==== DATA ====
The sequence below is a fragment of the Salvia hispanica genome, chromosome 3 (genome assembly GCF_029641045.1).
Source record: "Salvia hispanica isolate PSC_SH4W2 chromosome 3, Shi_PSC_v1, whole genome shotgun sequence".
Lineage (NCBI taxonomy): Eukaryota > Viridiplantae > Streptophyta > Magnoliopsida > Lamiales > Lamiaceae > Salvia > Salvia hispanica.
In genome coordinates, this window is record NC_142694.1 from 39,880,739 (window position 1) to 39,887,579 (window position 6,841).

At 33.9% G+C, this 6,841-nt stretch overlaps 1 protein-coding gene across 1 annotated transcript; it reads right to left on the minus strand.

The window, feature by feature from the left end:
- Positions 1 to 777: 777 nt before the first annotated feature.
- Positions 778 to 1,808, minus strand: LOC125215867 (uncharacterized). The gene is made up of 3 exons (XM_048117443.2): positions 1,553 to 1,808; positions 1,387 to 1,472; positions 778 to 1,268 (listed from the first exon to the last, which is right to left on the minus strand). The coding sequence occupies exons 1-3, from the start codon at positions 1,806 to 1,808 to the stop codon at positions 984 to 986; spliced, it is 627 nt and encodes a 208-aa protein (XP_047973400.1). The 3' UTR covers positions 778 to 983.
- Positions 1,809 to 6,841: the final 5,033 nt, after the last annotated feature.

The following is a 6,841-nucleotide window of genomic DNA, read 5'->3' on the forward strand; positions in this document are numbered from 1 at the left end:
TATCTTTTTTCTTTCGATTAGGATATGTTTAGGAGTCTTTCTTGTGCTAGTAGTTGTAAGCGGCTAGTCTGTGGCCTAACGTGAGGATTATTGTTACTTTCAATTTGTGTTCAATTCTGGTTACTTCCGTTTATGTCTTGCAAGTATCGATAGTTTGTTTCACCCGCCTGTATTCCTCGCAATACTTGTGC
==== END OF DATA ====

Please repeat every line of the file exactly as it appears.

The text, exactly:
The sequence below is a fragment of the Salvia hispanica genome, chromosome 3 (genome assembly GCF_029641045.1).
Source record: "Salvia hispanica isolate PSC_SH4W2 chromosome 3, Shi_PSC_v1, whole genome shotgun sequence".
Lineage (NCBI taxonomy): Eukaryota > Viridiplantae > Streptophyta > Magnoliopsida > Lamiales > Lamiaceae > Salvia > Salvia hispanica.
In genome coordinates, this window is record NC_142694.1 from 39,880,739 (window position 1) to 39,887,579 (window position 6,841).

At 33.9% G+C, this 6,841-nt stretch overlaps 1 protein-coding gene across 1 annotated transcript; it reads right to left on the minus strand.

The window, feature by feature from the left end:
- Positions 1 to 777: 777 nt before the first annotated feature.
- Positions 778 to 1,808, minus strand: LOC125215867 (uncharacterized). The gene is made up of 3 exons (XM_048117443.2): positions 1,553 to 1,808; positions 1,387 to 1,472; positions 778 to 1,268 (listed from the first exon to the last, which is right to left on the minus strand). The coding sequence occupies exons 1-3, from the start codon at positions 1,806 to 1,808 to the stop codon at positions 984 to 986; spliced, it is 627 nt and encodes a 208-aa protein (XP_047973400.1). The 3' UTR covers positions 778 to 983.
- Positions 1,809 to 6,841: the final 5,033 nt, after the last annotated feature.

The following is a 6,841-nucleotide window of genomic DNA, read 5'->3' on the forward strand; positions in this document are numbered from 1 at the left end:
TATCTTTTTTCTTTCGATTAGGATATGTTTAGGAGTCTTTCTTGTGCTAGTAGTTGTAAGCGGCTAGTCTGTGGCCTAACGTGAGGATTATTGTTACTTTCAATTTGTGTTCAATTCTGGTTACTTCCGTTTATGTCTTGCAAGTATCGATAGTTTGTTTCACCCGCCTGTATTCCTCGCAATACTTGTGC